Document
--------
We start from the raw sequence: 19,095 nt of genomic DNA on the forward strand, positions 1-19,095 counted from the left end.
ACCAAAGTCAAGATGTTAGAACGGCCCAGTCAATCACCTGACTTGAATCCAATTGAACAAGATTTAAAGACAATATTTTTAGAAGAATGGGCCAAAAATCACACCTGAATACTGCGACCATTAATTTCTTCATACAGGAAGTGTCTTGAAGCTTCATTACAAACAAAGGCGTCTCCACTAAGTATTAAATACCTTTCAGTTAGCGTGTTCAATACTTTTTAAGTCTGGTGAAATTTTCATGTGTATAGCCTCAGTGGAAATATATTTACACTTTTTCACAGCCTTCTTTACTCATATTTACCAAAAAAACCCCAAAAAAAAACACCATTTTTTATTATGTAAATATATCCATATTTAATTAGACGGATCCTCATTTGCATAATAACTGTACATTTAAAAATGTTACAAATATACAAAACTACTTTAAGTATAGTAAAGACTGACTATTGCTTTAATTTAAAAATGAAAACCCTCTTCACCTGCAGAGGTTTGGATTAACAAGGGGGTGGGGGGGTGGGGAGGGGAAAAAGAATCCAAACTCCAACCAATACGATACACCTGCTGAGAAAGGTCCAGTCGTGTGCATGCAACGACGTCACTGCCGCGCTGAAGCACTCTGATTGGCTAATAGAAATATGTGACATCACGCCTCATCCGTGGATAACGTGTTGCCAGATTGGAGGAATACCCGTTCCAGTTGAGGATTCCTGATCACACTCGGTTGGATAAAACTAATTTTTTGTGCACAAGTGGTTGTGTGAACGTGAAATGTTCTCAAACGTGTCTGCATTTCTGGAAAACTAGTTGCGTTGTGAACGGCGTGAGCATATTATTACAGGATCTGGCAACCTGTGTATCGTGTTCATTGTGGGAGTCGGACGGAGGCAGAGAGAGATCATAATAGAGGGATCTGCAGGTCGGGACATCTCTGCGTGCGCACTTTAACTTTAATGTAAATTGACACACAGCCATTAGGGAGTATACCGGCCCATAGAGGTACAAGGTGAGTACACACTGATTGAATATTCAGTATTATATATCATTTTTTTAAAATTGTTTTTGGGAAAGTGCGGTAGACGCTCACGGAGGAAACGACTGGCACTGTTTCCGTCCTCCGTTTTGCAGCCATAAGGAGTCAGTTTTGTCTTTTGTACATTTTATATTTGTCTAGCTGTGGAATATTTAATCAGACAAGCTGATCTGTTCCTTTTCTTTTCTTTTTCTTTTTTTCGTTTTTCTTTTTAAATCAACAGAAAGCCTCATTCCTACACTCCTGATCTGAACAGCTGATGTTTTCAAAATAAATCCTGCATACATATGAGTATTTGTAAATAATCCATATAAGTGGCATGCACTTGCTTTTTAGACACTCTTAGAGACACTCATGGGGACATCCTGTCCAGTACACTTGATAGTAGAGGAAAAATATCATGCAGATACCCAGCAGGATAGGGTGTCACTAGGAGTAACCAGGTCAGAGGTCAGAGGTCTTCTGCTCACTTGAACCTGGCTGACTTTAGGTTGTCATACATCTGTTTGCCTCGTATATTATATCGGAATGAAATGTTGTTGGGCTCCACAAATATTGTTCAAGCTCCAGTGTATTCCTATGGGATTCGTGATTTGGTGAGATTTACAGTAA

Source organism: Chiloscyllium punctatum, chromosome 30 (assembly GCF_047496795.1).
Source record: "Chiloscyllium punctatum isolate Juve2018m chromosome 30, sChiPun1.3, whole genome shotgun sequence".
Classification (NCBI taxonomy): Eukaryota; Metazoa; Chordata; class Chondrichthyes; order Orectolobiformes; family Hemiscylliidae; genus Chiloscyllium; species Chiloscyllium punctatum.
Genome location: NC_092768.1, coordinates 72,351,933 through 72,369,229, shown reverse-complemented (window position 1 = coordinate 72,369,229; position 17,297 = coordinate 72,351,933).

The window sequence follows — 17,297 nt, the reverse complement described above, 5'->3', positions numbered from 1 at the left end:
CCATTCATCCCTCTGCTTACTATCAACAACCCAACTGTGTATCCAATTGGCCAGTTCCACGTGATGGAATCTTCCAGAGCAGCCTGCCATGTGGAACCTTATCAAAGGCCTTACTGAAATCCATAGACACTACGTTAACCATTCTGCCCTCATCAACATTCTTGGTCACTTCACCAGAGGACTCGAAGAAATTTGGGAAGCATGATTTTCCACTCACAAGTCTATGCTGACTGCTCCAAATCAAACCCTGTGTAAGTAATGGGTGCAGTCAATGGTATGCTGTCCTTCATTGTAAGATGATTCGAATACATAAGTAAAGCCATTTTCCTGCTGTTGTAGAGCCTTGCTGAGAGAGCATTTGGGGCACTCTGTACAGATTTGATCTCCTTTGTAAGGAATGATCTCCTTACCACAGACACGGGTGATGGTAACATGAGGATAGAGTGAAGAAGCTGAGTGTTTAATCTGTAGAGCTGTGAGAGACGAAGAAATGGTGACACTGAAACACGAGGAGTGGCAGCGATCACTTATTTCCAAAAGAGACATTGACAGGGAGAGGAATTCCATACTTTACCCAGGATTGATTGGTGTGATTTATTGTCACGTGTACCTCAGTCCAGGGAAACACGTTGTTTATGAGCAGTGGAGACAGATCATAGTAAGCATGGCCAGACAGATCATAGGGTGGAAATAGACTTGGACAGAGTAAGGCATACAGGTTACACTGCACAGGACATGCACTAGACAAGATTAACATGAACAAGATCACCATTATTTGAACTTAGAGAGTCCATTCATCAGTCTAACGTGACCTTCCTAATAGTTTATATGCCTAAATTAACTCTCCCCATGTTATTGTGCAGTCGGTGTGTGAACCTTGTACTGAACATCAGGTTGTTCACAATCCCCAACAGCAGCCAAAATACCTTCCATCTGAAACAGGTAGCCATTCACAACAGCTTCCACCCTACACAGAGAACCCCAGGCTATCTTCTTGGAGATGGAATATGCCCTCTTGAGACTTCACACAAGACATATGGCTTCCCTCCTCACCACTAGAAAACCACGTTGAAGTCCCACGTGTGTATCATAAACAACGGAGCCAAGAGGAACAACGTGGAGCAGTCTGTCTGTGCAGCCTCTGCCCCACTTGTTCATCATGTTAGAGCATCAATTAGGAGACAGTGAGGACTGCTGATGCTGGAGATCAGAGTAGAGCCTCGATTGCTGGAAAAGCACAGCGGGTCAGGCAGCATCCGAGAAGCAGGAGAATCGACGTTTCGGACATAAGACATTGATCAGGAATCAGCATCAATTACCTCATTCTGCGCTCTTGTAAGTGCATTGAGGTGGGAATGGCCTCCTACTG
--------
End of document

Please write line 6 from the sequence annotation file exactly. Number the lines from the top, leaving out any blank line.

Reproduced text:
Genome location: NC_092768.1, coordinates 72,351,933 through 72,369,229, shown reverse-complemented (window position 1 = coordinate 72,369,229; position 17,297 = coordinate 72,351,933).